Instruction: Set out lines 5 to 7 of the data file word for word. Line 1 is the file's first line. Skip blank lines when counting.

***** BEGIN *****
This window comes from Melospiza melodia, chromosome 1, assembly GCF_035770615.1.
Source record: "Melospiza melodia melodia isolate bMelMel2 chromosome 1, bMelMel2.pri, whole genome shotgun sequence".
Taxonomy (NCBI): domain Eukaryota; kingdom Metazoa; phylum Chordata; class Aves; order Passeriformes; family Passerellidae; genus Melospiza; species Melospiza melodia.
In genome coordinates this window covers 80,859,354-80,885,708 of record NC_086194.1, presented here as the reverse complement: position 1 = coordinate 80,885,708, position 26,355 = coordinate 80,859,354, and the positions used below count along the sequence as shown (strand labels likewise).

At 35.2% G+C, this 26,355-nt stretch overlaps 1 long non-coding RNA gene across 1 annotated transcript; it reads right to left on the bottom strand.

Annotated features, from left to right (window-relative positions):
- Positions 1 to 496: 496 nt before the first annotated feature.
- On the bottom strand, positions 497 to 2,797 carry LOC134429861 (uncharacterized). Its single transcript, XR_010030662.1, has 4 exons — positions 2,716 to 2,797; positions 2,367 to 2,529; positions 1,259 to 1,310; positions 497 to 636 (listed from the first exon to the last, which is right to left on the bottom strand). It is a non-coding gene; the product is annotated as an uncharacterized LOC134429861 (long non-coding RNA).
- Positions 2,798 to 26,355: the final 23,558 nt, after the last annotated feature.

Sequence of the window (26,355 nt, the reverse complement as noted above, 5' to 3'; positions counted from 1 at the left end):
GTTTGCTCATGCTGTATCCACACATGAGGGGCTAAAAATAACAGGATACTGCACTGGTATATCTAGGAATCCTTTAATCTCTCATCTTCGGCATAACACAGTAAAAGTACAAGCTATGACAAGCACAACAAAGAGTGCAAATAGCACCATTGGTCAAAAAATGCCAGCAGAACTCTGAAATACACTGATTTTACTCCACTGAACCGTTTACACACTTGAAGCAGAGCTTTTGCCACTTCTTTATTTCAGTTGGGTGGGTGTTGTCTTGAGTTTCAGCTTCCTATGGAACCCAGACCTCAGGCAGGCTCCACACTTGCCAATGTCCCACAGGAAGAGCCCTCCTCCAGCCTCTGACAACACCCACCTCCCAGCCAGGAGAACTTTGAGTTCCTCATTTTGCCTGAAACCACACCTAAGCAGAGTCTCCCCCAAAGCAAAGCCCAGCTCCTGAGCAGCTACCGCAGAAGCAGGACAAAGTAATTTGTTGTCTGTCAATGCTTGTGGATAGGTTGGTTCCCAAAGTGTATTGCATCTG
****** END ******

At 35.2% G+C, this 26,355-nt stretch overlaps 1 long non-coding RNA gene across 1 annotated transcript; it reads right to left on the bottom strand.

Annotated features, from left to right (window-relative positions):
- Positions 1 to 496: 496 nt before the first annotated feature.